Justia Government & Administrative Law Opinion Summaries

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The hospital, located in Philadelphia, received a reclassification into the New York City area, which would sizably increase the hospital’s Medicare reimbursements due to that area’s higher wage index, 42 U.S.C. 1395ww(d). Although a statute makes such reclassifications effective for three fiscal years, the agency updated the geographical boundaries for the New York City area before the close of that period and reassigned the hospital to an area in New Jersey with an appreciably lower wage index. The hospital successfully sued three agency officials in the Eastern District of Pennsylvania.The Third Circuit vacated and remanded for dismissal. The Medicare Act, 42 U.S.C. 1395oo(f)(1), channels reimbursement disputes through administrative adjudication as a near-absolute prerequisite to judicial review. The hospital did not pursue its claim through administrative adjudication before suing in federal court. By not following the statutory channeling requirement, the hospital has no valid basis for subject-matter jurisdiction. View "Temple University Hospital, Inc. v. Secretary United States Department of Health & Human Services" on Justia Law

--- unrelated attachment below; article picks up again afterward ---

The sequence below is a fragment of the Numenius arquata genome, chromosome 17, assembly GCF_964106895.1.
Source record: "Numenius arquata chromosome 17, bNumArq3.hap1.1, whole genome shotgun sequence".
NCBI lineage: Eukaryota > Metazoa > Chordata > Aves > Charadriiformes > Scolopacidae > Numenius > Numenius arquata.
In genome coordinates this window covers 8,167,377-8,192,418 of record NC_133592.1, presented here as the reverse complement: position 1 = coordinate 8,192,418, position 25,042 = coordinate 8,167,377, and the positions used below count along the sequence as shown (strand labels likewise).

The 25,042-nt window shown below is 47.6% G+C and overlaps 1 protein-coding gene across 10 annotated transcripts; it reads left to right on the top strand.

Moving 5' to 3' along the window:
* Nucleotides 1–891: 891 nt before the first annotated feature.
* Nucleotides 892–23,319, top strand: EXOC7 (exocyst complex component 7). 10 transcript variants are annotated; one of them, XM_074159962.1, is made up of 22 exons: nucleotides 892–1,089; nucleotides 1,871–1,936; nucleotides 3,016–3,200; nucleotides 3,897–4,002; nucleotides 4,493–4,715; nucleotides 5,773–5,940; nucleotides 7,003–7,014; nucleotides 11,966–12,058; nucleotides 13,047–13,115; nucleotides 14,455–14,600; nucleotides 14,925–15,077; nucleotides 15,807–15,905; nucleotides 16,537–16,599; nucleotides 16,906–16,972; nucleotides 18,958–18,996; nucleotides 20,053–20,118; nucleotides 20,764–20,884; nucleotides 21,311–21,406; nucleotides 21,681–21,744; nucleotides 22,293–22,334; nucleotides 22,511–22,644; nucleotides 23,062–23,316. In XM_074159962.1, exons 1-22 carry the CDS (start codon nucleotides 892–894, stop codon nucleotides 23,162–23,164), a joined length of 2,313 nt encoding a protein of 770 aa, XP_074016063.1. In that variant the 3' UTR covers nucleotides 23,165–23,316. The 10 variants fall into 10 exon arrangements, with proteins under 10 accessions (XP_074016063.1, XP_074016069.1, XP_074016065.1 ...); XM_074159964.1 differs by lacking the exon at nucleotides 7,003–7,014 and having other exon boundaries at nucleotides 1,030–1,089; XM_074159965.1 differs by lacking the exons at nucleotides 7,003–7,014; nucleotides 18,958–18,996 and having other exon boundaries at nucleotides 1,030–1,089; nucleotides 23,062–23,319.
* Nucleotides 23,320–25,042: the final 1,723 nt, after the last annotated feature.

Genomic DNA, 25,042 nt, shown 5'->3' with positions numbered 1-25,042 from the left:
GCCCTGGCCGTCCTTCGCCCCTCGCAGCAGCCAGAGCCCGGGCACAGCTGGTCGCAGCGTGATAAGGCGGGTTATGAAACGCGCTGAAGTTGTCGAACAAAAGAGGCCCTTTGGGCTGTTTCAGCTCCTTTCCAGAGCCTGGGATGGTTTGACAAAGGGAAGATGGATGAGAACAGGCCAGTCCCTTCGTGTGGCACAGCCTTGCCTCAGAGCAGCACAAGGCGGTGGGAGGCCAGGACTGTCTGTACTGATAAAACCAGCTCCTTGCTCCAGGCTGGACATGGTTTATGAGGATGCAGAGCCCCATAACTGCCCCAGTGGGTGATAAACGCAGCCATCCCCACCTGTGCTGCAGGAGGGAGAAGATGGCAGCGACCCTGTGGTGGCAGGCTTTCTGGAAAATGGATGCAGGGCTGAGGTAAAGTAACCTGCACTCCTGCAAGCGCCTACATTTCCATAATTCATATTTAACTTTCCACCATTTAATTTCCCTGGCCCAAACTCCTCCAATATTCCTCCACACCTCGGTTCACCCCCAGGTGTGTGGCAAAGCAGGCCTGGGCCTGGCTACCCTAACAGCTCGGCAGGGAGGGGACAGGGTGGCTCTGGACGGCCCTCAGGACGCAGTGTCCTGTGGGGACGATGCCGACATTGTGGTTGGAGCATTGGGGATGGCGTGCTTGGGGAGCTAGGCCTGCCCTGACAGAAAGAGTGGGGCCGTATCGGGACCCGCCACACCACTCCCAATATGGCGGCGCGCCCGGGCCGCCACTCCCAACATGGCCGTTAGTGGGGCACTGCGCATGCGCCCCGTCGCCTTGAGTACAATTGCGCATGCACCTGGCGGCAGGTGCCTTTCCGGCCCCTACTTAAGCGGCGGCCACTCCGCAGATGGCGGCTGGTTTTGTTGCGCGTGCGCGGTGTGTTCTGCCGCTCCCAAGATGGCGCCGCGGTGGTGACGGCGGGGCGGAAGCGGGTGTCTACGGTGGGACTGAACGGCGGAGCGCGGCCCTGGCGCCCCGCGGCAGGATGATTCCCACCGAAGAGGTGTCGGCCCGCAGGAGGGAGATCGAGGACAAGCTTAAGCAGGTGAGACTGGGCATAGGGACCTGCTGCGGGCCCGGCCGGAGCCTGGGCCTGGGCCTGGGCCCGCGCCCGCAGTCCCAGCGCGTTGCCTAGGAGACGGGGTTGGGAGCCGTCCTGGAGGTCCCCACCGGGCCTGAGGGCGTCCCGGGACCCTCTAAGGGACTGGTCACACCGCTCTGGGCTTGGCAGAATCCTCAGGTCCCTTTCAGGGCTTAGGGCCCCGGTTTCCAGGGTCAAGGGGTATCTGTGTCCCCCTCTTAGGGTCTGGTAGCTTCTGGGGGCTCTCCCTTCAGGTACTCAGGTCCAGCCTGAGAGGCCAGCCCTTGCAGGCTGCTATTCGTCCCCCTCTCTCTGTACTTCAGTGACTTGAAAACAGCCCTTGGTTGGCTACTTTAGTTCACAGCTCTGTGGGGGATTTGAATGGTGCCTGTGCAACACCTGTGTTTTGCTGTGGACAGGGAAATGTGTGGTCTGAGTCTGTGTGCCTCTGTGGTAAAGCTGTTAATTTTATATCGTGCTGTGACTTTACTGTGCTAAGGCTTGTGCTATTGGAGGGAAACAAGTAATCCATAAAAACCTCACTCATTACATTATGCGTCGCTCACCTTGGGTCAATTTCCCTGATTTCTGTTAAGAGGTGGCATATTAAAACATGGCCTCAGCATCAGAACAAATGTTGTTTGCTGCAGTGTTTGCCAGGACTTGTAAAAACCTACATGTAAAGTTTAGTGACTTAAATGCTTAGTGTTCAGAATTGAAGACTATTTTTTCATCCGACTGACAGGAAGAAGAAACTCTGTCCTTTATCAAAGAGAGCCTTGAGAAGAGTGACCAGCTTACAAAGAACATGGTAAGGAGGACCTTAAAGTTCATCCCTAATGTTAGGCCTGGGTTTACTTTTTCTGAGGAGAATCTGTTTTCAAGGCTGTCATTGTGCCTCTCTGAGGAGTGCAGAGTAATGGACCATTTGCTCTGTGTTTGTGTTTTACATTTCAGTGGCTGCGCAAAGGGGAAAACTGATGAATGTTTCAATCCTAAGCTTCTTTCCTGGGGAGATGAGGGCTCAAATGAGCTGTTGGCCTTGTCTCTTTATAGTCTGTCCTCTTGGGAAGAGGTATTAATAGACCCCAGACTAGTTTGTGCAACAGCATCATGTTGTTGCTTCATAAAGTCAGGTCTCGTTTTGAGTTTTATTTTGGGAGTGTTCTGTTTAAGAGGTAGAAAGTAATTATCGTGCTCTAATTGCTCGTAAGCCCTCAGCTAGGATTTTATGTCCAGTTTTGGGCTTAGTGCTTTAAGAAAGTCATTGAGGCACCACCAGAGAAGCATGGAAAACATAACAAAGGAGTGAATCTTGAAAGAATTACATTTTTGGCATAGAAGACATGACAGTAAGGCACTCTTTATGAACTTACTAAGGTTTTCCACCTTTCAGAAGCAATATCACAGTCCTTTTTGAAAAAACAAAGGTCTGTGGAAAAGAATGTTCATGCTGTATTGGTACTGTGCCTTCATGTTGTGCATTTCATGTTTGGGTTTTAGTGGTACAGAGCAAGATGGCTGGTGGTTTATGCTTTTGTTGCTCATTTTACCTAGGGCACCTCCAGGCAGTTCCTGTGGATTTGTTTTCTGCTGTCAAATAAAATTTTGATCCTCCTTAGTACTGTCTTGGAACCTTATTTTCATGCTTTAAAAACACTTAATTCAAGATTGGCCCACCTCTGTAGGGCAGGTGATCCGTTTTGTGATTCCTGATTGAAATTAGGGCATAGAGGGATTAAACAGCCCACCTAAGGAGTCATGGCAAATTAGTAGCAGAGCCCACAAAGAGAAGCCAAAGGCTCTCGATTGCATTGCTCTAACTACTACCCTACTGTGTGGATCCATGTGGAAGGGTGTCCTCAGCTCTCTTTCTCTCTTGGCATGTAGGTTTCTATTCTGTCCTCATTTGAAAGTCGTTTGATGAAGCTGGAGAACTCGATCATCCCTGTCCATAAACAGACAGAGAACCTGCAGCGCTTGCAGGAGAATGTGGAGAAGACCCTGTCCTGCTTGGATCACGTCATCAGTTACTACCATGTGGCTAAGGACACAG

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In 1958, the Northern Pacific Railroad physically abandoned the 20-mile segment outside of Noxon, Montana. Part of that segment runs through the Finnigan property, which is entirely within the boundaries of the Kanisku National Forest. Several landowners along the right of way sought a judicial decree of abandonment and ultimately gained title to their respective segments of the abandoned railway. The Finnigan property’s then-owner did not seek a judicial decree of abandonment. In 2018, the Finnigan Estate brought suit to quiet its title to the right of way across its property. The district court rejected the action on summary judgment.The Ninth Circuit affirmed. Northern Pacific stopped using the segment in 1958, but the railway was not formally declared abandoned before the 1988 enactment of the Rails-to-Trails Act, 6 U.S.C. 1248(c), so the United States retained its reversionary interest in the land. The Act provides that title “shall remain” with the U.S. for railroad rights-of-way abandoned after October 4, 1988, except to the extent that the right of way was converted to a public highway. To transfer rights-of-way to neighboring landowners, abandonment requires both physical abandonment and a judicial decree of abandonment. The judicial-decree requirement was not met when another parcel in the segment obtained a judicial decree of abandonment that did not cover the Finnigan property. View "Estate of Finnigan v. United States" on Justia Law